My study guides use a combination of all of these tools, but I usually begin with a set of big-picture questions, a list of terms, a map, and occasionally a timeline. I flesh out the rest of the site with artworks, quiz questions akin to those of Khan Academy, and videos demonstrating various artistic processes. In a nutshell, I try to create a streamlined version of my lesson plan. Here is a sample of a study guide from art history and one from visual culture.
The usefulness of these study guides depends on one extremely important feature of Sutori: the ability to make a copy of any existing page and edit it with your own information. I encourage students to copy the study guide that I create to their own account and take notes on it during class. Ideally, if a student chooses to participate and does so fully, they complete a useful reference tool for future study by the end of the unit. I have found that without my prompting, many of my students copy it and then share it with 2 or 3 other members of the class to edit it collaboratively.
This past semester, I tried something new. While students used the study guides that I created for everything before the midterm, I assigned groups of students to create the study guides to share with the class for the remaining material. Since they were already familiar with the format, they went into the project with clear expectations. It empowered them to make decisions for the class with regard to the direction of content while giving them the motivation to do thorough background research in order to present it to a wider audience. And by taking charge of various lessons, each group could responsibly answer each other’s questions directly on Sutori through the comment feature.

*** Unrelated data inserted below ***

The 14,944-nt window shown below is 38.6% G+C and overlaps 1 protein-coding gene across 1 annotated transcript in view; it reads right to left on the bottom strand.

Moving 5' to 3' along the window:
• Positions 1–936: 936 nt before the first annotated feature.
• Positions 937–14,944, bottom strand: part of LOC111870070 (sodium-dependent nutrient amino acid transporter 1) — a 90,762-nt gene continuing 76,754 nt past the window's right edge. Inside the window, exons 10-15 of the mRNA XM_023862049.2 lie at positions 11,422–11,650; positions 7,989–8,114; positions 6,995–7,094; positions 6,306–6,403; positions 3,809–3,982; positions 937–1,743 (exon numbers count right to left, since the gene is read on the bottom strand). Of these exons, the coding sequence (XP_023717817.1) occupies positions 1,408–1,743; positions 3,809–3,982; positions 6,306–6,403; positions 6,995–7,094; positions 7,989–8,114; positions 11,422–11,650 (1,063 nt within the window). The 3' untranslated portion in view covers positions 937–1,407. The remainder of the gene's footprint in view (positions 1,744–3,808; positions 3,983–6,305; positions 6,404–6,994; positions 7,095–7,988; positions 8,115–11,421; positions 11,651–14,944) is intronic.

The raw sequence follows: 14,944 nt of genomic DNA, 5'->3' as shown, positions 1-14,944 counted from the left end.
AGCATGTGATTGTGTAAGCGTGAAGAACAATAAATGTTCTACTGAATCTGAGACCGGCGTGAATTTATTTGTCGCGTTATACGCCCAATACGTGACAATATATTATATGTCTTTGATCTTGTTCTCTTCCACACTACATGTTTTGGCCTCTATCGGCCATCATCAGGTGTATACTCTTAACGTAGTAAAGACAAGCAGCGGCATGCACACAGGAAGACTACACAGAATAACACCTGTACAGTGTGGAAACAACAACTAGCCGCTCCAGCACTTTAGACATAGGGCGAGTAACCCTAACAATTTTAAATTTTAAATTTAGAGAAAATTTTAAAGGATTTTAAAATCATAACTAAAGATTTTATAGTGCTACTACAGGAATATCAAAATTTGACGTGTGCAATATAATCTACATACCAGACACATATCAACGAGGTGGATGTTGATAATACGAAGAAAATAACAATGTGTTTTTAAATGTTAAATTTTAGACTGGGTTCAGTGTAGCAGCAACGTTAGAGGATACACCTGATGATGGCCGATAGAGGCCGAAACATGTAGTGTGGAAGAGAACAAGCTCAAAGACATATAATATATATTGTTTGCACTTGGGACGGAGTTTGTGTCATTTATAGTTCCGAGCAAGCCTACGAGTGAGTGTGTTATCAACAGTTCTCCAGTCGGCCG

I collected comments from my students in four classes across two semesters (3 surveys, 1 elective), and the feedback has been promising thus far. This semester, when I asked what we should “stop, start, and continue,” more than half the class said that we should continue using Sutori for study guides. Most responses appreciated having the study guide available before the lesson. Many students commented on how using Sutori helped them take better, more comprehensive and structured notes. Others suggested that it helped them to quickly see gaps in their knowledge. Some students reported enjoying the collaborative nature of the project, and spoke of “positive pressure” to do well because “the whole class is relying on my group for that information.” There was also more neutral and negative feedback involving other note-taking preferences (such as traditional pen/paper or OneNote), and more general complaints about group work.
In sum, Sutori has become a useful item in my pedagogical toolbox. Creating study guides through this platform not only helped better prepare my students for exams, but it has taught them the value of well structured note-taking and collaborative study at the survey level.